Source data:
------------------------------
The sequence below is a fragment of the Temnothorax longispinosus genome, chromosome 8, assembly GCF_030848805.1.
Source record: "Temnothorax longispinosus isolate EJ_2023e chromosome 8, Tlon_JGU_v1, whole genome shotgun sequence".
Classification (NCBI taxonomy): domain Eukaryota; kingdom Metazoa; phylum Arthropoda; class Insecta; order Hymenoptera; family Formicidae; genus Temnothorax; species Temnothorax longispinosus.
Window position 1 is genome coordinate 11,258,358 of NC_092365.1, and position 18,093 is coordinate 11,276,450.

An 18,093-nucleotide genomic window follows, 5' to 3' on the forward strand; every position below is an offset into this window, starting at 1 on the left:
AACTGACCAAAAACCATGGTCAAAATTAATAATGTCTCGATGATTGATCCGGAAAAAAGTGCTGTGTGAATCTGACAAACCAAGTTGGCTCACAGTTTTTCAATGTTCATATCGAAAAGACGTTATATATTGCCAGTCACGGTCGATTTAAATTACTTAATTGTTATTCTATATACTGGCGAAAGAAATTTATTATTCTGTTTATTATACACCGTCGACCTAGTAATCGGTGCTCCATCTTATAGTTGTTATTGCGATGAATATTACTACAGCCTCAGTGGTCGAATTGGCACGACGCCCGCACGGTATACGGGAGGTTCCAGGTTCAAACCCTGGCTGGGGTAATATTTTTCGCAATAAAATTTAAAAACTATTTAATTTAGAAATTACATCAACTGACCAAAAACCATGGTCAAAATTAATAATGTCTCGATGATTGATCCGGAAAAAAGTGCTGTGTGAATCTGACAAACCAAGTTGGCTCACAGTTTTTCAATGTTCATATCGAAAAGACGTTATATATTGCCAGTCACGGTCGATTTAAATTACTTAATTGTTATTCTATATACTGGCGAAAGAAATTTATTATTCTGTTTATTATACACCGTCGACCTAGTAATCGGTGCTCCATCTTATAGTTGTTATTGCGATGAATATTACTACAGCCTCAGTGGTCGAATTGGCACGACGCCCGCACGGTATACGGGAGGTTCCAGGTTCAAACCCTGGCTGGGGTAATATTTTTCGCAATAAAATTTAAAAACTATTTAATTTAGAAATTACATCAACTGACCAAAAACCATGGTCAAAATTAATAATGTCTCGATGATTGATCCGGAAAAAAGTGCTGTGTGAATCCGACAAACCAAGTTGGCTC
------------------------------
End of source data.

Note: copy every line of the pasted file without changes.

The sequence below is a fragment of the Temnothorax longispinosus genome, chromosome 8, assembly GCF_030848805.1.
Source record: "Temnothorax longispinosus isolate EJ_2023e chromosome 8, Tlon_JGU_v1, whole genome shotgun sequence".
Classification (NCBI taxonomy): domain Eukaryota; kingdom Metazoa; phylum Arthropoda; class Insecta; order Hymenoptera; family Formicidae; genus Temnothorax; species Temnothorax longispinosus.
Window position 1 is genome coordinate 11,258,358 of NC_092365.1, and position 18,093 is coordinate 11,276,450.

An 18,093-nucleotide genomic window follows, 5' to 3' on the forward strand; every position below is an offset into this window, starting at 1 on the left:
AACTGACCAAAAACCATGGTCAAAATTAATAATGTCTCGATGATTGATCCGGAAAAAAGTGCTGTGTGAATCTGACAAACCAAGTTGGCTCACAGTTTTTCAATGTTCATATCGAAAAGACGTTATATATTGCCAGTCACGGTCGATTTAAATTACTTAATTGTTATTCTATATACTGGCGAAAGAAATTTATTATTCTGTTTATTATACACCGTCGACCTAGTAATCGGTGCTCCATCTTATAGTTGTTATTGCGATGAATATTACTACAGCCTCAGTGGTCGAATTGGCACGACGCCCGCACGGTATACGGGAGGTTCCAGGTTCAAACCCTGGCTGGGGTAATATTTTTCGCAATAAAATTTAAAAACTATTTAATTTAGAAATTACATCAACTGACCAAAAACCATGGTCAAAATTAATAATGTCTCGATGATTGATCCGGAAAAAAGTGCTGTGTGAATCTGACAAACCAAGTTGGCTCACAGTTTTTCAATGTTCATATCGAAAAGACGTTATATATTGCCAGTCACGGTCGATTTAAATTACTTAATTGTTATTCTATATACTGGCGAAAGAAATTTATTATTCTGTTTATTATACACCGTCGACCTAGTAATCGGTGCTCCATCTTATAGTTGTTATTGCGATGAATATTACTACAGCCTCAGTGGTCGAATTGGCACGACGCCCGCACGGTATACGGGAGGTTCCAGGTTCAAACCCTGGCTGGGGTAATATTTTTCGCAATAAAATTTAAAAACTATTTAATTTAGAAATTACATCAACTGACCAAAAACCATGGTCAAAATTAATAATGTCTCGATGATTGATCCGGAAAAAAGTGCTGTGTGAATCCGACAAACCAAGTTGGCTC